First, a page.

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Prairie Species Habitat Conservation Plan – Taylor’s Checkerspot

Euphydryas editha taylori


Taylor’s checkerspot was classified as a candidate for Endangered Species Act protection in 2001 (read more). This butterfly is currently known to survive in 13 populations.


Taylor’s checkerspot is a member of the Nymphalidae family, and is a sub-species of Edith’s checkerspot (Euphydryas editha). It is a medium sized and extremely colorful butterfly, with a wingspan of less than 2.25 inches. The name “checkerspot” comes from the checkered pattern of orange, white, and black on the upper and lower surface of the butterfly’s wings.

The life cycle of Taylor’s checkerspot lasts approximately one year. Adult butterflies appear in April and May to mate and lay eggs. Larvae emerge and feed on host plants until mid-June to early July, then enter diapause (similar to dormancy) through the winter. Larvae finish maturing, pupate and emerge as butterflies the following spring.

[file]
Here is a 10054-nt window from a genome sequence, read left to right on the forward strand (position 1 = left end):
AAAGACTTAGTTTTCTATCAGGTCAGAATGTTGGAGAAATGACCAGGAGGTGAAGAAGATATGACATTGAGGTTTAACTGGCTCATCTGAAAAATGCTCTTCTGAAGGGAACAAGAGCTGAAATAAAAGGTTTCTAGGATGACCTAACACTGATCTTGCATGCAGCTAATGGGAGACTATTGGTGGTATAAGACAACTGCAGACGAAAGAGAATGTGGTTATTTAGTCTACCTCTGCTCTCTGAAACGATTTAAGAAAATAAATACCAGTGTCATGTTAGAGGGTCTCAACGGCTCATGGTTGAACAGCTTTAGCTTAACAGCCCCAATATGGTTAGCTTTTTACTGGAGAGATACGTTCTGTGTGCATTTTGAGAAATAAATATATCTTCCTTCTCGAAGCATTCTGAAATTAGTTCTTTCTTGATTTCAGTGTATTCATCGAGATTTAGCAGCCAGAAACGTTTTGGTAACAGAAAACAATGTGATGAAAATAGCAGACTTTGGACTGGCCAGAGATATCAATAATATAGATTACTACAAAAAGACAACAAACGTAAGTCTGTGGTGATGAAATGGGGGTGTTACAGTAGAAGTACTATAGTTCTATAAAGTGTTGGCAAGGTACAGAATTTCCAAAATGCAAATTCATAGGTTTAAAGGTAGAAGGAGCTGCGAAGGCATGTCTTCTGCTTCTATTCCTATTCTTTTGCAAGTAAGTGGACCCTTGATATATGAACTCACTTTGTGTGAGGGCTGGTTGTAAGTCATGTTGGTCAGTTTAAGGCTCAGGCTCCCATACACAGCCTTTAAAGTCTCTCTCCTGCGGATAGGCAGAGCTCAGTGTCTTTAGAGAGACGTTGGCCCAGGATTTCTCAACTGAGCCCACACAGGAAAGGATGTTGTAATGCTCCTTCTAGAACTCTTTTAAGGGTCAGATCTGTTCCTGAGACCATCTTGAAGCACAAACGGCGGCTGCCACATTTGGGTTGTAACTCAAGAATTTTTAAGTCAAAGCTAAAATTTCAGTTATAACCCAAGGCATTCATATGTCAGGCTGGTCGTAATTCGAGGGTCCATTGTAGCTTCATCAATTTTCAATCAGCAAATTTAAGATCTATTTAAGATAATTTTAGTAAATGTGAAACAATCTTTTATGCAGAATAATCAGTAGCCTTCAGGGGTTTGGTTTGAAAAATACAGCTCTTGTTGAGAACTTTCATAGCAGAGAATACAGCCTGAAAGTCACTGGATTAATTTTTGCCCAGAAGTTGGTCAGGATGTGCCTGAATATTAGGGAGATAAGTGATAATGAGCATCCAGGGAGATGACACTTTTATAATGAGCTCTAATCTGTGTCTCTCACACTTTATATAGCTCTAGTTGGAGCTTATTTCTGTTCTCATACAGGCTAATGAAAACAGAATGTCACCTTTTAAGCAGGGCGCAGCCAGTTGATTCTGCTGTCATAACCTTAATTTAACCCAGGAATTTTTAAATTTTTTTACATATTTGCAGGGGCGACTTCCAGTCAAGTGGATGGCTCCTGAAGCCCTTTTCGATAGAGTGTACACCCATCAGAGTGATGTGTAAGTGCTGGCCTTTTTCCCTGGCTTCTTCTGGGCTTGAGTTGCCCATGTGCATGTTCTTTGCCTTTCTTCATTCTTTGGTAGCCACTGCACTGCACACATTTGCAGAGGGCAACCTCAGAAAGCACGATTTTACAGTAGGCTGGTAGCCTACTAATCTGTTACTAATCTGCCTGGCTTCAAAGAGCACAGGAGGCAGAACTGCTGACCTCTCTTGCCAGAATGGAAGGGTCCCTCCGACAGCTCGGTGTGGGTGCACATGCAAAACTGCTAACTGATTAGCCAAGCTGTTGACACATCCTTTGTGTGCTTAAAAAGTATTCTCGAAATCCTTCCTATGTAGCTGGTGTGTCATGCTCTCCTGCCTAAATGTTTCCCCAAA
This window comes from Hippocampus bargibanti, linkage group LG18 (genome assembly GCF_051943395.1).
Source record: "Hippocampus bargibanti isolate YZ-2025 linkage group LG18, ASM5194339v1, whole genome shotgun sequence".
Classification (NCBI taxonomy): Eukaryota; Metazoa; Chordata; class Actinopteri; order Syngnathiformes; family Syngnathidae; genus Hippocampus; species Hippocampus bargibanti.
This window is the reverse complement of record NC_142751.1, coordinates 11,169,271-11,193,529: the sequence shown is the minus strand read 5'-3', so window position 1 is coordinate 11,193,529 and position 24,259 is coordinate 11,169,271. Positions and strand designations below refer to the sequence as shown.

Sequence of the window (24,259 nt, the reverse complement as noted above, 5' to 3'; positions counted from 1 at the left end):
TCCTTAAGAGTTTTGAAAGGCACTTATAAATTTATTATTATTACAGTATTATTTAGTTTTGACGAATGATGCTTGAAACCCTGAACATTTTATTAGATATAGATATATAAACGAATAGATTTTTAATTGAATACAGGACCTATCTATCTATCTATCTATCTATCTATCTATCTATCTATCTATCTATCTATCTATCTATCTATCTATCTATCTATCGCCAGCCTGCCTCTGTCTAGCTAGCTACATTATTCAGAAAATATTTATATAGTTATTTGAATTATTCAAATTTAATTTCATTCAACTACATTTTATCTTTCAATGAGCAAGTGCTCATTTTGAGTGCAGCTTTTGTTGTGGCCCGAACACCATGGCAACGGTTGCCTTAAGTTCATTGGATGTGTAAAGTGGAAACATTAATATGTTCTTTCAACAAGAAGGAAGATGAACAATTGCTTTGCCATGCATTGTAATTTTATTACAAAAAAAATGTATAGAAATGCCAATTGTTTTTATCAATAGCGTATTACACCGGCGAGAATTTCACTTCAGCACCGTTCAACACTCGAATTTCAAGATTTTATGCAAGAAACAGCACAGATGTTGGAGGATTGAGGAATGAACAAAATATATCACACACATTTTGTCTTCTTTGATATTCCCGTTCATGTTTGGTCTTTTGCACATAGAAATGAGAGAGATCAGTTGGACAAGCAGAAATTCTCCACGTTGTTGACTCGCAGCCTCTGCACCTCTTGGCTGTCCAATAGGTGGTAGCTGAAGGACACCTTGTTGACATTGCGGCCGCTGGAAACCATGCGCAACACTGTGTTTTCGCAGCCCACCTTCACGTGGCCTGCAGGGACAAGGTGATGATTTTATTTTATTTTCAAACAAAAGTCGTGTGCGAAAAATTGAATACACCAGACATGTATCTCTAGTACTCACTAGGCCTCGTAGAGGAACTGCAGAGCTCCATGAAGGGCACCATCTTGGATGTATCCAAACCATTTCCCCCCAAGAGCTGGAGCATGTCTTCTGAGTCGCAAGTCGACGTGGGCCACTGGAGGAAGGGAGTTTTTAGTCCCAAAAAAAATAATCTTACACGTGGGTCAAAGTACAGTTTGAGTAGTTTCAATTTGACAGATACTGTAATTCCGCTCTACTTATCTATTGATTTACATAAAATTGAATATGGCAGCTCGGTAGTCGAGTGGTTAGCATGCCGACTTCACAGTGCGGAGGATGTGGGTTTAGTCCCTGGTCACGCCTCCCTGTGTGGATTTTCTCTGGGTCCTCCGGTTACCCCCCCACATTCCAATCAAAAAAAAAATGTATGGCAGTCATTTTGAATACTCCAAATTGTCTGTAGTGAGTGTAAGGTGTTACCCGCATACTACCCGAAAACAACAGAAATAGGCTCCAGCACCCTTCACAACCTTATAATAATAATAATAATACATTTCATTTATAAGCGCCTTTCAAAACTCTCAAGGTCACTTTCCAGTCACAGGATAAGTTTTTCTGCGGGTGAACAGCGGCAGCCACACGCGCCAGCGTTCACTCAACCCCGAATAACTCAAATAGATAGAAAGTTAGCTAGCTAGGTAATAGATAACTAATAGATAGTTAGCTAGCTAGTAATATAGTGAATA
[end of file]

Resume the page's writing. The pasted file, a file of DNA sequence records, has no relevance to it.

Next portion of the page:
Range and Habitat

This species is known to have occurred historically in grasslands or oak savanna in the Willamette Valley of Oregon, the Puget Sound area of Washington, and southeast Vancouver Island in British Colombia. Currently it is known from a total of two sites in Oregon, 10 sites in Washington and one newly discovered site in British Columbia. Both populations of Taylor’s checkerspot in Oregon occur within Benton County.

For habitat to be suitable for Taylor’s checkerspot, it must have both host plants for the butterfly’s larvae, and also have nectar plants for the adult butterflies to feed on. Taylor’s checkerspot larvae are known to feed on paintbrush (Castilleja) and introduced species of Plantain (Plantagospp.). Adult butterflies in Oregon nectar most frequently on strawberry (Fragaria virginiana), Tolmie’s startulip (Calochortus tolmiei) and seablush (Plectritis congesta).


Remaining populations of Taylor’s Checkerspot are at risk from:

  • Further habitat loss or fragmentation
  • Invasion of prairie habitats by non-native species
  • Encroachment of trees and shrubs into prairie habitats
  • Modification of natural disturbance regimes
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